In June 2013 I reported on the sinking of a DUKW in Liverpool, the second of the year, and in September on the fire aboard a DUKW in London. Oddly enough, it seems that the two accidents had a common element: the foam added inside the hulls to improve buoyancy.
The UK’s Marine Accident Investigation Branch has found that the DUKWs in the Liverpool fleet had not been fitted with enough foam to provide 110% buoyancy, enough to keep the vessel afloat when flooded. MAIB’s tests on the Liverpool vessels
… raised serious questions about whether the operators of DUKWs could fit sufficient foam internally to comply with the current requirement for 110% buoyancy without compromising the safe operation and the practical day to day maintenance of these vehicles.
The “safe operation” part affected the London vessels. In July 2013, a DUKW had to be towed in after a drive shaft universal coupling failed when it overheated and ran dry of lubrication: engine bay temperatures were too high because of the volume of foam inserted. And a report commissioned by the London Fire Brigade into the September fire concluded that:
… the most likely cause of fire was the action of the rotating drive shaft (or other moving parts) on the oil contaminated surfaces of the buoyancy foam blocks.
MAIB has issued a safety bulletin [four-page PDF] with this conclusion:
The MAIB identified significant difficulties in fitting a DUKW with the volume of foam required to meet the buoyancy standards set out in MSN 1699 (M). Further, the nature of these old amphibious vessels, specifically their weight in relation to their size and the complexity of their propulsion arrangements, makes it difficult for operators to comply with the standards applicable to more conventional craft by solely using internal foam buoyancy. An alternative standard, ensuring that DUKWs have the necessary level of damage survivability, therefore needs to be established if they are to be operated safely.
It has recommended that the Maritime and Coastguard Agency should
… ensure that the means used by DUKW operators to achieve the required standard of buoyancy and stability for their vessels does not adversely impact on their safe operation. Furthermore, these vessels should not be permitted to operate until satisfactory levels of safety can be assured under all feasible operating conditions.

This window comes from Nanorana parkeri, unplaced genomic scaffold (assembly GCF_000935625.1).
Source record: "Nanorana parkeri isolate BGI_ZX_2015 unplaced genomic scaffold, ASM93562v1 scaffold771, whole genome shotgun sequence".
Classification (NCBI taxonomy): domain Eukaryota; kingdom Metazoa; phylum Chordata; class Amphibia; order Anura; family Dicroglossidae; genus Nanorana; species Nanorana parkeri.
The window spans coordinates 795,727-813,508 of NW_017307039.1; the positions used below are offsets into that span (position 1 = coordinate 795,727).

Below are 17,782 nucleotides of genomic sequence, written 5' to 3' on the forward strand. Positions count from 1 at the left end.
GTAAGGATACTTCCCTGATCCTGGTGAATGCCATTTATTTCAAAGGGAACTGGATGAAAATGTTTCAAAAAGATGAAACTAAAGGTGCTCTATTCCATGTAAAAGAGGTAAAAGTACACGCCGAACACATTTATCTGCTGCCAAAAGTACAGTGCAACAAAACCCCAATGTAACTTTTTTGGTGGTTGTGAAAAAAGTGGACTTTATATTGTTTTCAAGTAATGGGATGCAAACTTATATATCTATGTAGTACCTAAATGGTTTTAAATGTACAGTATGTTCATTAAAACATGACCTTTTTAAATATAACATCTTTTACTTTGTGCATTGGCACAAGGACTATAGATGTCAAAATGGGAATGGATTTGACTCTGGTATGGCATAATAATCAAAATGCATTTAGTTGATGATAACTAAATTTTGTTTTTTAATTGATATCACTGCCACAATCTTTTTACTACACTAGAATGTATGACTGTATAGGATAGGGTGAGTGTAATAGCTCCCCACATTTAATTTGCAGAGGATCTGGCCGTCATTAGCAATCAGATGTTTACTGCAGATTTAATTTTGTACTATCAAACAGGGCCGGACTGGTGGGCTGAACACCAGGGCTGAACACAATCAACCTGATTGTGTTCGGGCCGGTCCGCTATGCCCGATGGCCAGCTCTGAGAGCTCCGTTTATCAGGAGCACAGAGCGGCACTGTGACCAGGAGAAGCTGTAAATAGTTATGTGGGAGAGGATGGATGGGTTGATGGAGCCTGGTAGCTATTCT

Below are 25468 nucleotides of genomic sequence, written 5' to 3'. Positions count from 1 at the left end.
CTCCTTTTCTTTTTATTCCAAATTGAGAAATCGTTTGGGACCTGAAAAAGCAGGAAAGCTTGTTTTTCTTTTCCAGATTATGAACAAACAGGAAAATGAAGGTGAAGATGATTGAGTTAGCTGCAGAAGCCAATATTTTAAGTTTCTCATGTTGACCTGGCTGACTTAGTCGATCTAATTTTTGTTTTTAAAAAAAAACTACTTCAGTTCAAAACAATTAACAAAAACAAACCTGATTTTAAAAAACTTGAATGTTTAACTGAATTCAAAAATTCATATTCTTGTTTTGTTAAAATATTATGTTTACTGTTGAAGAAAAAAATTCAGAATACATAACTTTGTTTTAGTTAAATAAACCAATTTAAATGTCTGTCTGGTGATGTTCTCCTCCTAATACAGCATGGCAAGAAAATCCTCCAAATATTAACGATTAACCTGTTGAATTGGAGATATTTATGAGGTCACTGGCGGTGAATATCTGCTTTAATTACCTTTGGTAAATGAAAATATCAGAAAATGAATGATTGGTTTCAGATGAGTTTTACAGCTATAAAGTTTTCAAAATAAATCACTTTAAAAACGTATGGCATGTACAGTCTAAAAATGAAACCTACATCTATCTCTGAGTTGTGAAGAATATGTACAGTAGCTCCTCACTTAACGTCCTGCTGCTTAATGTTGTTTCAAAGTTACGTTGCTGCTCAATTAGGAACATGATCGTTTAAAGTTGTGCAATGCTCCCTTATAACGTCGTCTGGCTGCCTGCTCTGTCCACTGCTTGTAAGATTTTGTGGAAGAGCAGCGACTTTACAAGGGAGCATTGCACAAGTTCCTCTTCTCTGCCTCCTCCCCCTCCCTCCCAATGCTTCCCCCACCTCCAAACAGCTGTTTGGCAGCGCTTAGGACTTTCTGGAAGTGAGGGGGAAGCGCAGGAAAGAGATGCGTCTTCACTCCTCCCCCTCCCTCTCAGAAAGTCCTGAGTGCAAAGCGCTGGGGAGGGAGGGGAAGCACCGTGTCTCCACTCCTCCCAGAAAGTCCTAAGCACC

The Maritime and Coastguard Agency’s website doesn’t seem to be working, but there is a BBC report here quoting an MCA person as saying
We will not be permitting the vessels to operate until we are satisfied that the necessary safety measures have been achieved.
VikingSplash DUKW in Dublin
All of this may help to explain why the VikingSplash DUKWs operating in Dublin are fitted with additional external buoyancy.
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Tagged boats, bridge, buoyancy, canal, Dublin, DUKW, Grand Canal, Ireland, Liverpool, London, Operations, safety, vessels, VikingSplash, waterways, Waterways Ireland, workboat
In October 2011 I was in Liverpool, where I took a couple of photos of DUKWs taking trippers around the still waters of the no-longer-used docks.
DUKW in the Salthouse Dock, Liverpool
DUKWing under the bridge into the Albert Dock, Liverpool
In Dublin, Viking Splash offers similar tours, with the regrettable addition of horned helmets, as not worn by Vikings. The Dublin operation seems to have added two other items that were not discernible on the Liverpool DUKW.
Extra buoyancy on the Dublin DUKWs
First, before they enter the water at Grand Canal Dock, Ringsend, the DUKWs are fitted with extra buoyancy in cylinders that slide into racks along their sides. I saw the VikingSplash crew removing the cylinders from the yellow DUKW; it took only a couple of minutes, and I presume that it didn’t take much longer to put the cylinders on.
Buoyancy aids being collected after the trip around the dock
Second, the Dublin passengers are issued with buoyancy aids before they take to the water. I can’t see any buoyancy aids on the Liverpool passengers, although it’s possible that they are out of camera shot.
Sometimes we complain about extra health and safety (which often means insurance) requirements. Then something like this happens: a yellow DUKW sank yesterday in Liverpool — for the second time this year. I don’t know whether the precautions taken in Dublin would have averted the accident or enhanced the safety of the passengers but it does suggest that the Maritime Safety Directorate bods in Dublin do have a point.
Addendum: the speaker on this clip says that passengers began putting on buoyancy aids, which suggests that aids were issued but not worn. Given how quickly the vessel sank, and how constricted the space inside is, it seems to me that passengers should wear their buoyancy aids throughout the waterborne trip.
Later: scary video.
Later still: a BBC story saying that a tyre may have caused the problem, the Liverpool mayor’s opinion (and some good photos) and the firm going into administration.
Posted in Ashore, Economic activities, Engineering and construction, Extant waterways, Foreign parts, Ireland, Irish inland waterways vessels, Operations, People, Tourism, Water sports activities, waterways
Tagged Albert, boats, buoyancy aid, canal, Dublin, DUKW, Grand Canal, Ireland, Liverpool, Maritime Safety Directorate, Operations, Salthouse, viking, VikingSplash, waterways, Waterways Ireland, workboat, yellow